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COVID-19 immunology briefing note: What we know about long-term health consequences and priorities for research

13 August 2020

The British Society for Immunology has published a new expert briefing note which rapidly reviews current research on the long-term immunological health consequences of COVID-19 and sets out the key recommendations for future research.

This briefing note has been produced by our Immunology and COVID-19 taskforce, an expert advisory group that aims to identify the immunology research priorities to guide future studies and treatments and inform public health measures to control the Coronavirus spread.

Download the full briefing note here


Professor Arne Akbar FMedSci, Chair of the advisory group and President of the British Society for Immunology, said:

“Immunology research is at the forefront of the fight against COVID-19. Our expert advisory group was formed to identify key research priorities to help us understand how our immune system responds to SARS-CoV-2 so our efforts to tackle the disease can have the highest benefits for public health.

“In the past few months, it has become apparent that SARS-CoV-2 infection has effects far beyond our respiratory health, including on our cardiovascular and renal systems. Furthermore, it appears to affect our health long after recovery from COVID-19 with some patients continuing to report symptoms such as fatigue and shortness of breath for months after the initial infection. These lasting disease consequences must be tracked and studied to avoid a bigger burden on the NHS.”


This review lays out what we do and don’t currently know about the long-term health effects of COVID-19. It looks into the underlying mechanisms of the immune system that contribute to chronic symptoms after recovery from COVID-19, highlighting the diverse range of effects on our health and how they vary from person to person.

The briefing note outlines three recommendations to help understand what SARS-CoV-2 and our immune response to it does to our health over the long term in a range of individuals, from asymptomatic to severe cases. A better understanding of the immunological health effects after COVID-19 infection is crucial to prevent placing an additional burden on the NHS in the future.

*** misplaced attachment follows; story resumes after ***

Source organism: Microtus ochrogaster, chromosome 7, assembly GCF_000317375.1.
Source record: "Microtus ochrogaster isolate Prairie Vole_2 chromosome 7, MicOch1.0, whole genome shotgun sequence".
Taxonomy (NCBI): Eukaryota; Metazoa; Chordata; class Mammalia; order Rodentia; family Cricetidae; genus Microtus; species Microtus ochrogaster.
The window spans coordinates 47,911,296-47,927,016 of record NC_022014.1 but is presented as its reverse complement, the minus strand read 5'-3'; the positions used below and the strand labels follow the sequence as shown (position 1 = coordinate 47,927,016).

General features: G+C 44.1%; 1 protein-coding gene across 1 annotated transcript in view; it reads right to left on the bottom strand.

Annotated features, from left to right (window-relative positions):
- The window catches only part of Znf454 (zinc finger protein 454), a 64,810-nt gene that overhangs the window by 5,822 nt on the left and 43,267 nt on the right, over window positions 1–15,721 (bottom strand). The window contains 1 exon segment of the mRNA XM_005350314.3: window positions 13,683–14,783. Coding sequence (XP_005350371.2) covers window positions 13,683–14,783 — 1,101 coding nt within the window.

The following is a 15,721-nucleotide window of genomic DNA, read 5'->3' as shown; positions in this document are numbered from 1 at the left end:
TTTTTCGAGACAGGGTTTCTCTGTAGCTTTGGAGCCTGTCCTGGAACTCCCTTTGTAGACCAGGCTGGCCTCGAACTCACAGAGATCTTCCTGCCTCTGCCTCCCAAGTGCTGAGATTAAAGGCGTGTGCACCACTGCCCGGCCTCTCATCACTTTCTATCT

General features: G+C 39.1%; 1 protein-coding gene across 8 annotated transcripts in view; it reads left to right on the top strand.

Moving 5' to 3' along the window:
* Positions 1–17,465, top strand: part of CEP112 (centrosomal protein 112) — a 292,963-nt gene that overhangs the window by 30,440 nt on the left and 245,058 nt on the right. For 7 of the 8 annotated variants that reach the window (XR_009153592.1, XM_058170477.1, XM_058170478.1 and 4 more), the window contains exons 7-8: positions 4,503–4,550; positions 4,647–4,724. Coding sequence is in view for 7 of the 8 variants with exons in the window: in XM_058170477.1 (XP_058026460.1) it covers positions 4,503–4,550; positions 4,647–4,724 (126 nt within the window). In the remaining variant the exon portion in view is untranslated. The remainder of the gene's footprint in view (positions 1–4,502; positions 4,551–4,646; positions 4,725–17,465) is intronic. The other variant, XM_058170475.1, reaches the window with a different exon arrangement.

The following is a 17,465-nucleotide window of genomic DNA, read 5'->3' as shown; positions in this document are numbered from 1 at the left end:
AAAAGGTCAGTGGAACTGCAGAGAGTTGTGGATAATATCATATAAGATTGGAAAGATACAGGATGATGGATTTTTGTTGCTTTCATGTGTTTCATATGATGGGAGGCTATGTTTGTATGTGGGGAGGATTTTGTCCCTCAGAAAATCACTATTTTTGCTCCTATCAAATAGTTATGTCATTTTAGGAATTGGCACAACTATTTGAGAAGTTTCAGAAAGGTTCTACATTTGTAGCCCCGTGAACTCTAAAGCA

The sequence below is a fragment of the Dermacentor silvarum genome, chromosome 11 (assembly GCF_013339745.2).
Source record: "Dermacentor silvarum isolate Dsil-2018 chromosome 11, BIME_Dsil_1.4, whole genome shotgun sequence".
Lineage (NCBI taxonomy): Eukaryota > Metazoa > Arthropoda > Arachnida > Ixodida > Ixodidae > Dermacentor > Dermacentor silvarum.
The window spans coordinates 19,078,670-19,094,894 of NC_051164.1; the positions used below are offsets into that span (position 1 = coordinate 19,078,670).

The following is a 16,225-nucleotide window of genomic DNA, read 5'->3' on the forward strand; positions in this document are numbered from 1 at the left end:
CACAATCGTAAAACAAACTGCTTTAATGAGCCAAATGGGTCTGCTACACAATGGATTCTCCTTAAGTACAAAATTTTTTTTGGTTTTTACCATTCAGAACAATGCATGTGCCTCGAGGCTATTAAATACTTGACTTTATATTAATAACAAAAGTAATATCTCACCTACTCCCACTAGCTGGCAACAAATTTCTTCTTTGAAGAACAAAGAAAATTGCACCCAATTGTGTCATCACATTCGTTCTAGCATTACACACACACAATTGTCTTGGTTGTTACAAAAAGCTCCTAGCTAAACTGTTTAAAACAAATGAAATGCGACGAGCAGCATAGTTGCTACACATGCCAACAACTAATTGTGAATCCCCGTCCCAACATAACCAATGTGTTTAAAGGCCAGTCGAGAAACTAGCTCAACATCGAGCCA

1. To urgently establish long-term cohort studies and research programmes to track durability of the immune response and long-term disease consequences in COVID-19 patients.
  2. To undertake a multidisciplinary approach with input from various fields, including immunology and respiratory medicine, to understand the pathologies of the diverse chronic symptoms from a range of patients recovered from COVID-19, from asymptomatic to severe infection.
  3. To focus on understanding the underlying biological mechanisms that drive the longer-term immunological health consequences of COVID-19 which will aid to establish new therapeutic options and avoid a new and substantial care-burden on the NHS


Professor Deborah Dunn-Walters, member of the advisory group, Trustee of the British Society for Immunology and Professor of Immunology, School of Biosciences and Medicine, Director of Research, University of Surrey, said:

“COVID-19 has already had a devastating effect on global health, and the ongoing symptoms that a significant proportion of patients are experiencing long after infection is a cause for concern as it could have a huge impact for months and years to come.

“The recommendations proposed in this briefing note are a starting point to understand the diverse long-term immune-related consequences of COVID-19. Monitoring these chronic symptoms and understanding the mechanisms of the immune response contributing to them will be crucial to establish new therapeutic options and prevent further strain on our healthcare system.”

Our huge thanks to all members of our Immunology and COVID-19 taskforce who gave their time to contribute to this work. To find out more about other BSI activities on coronavirus, please visit our  'Connecting on Coronavirus' website section


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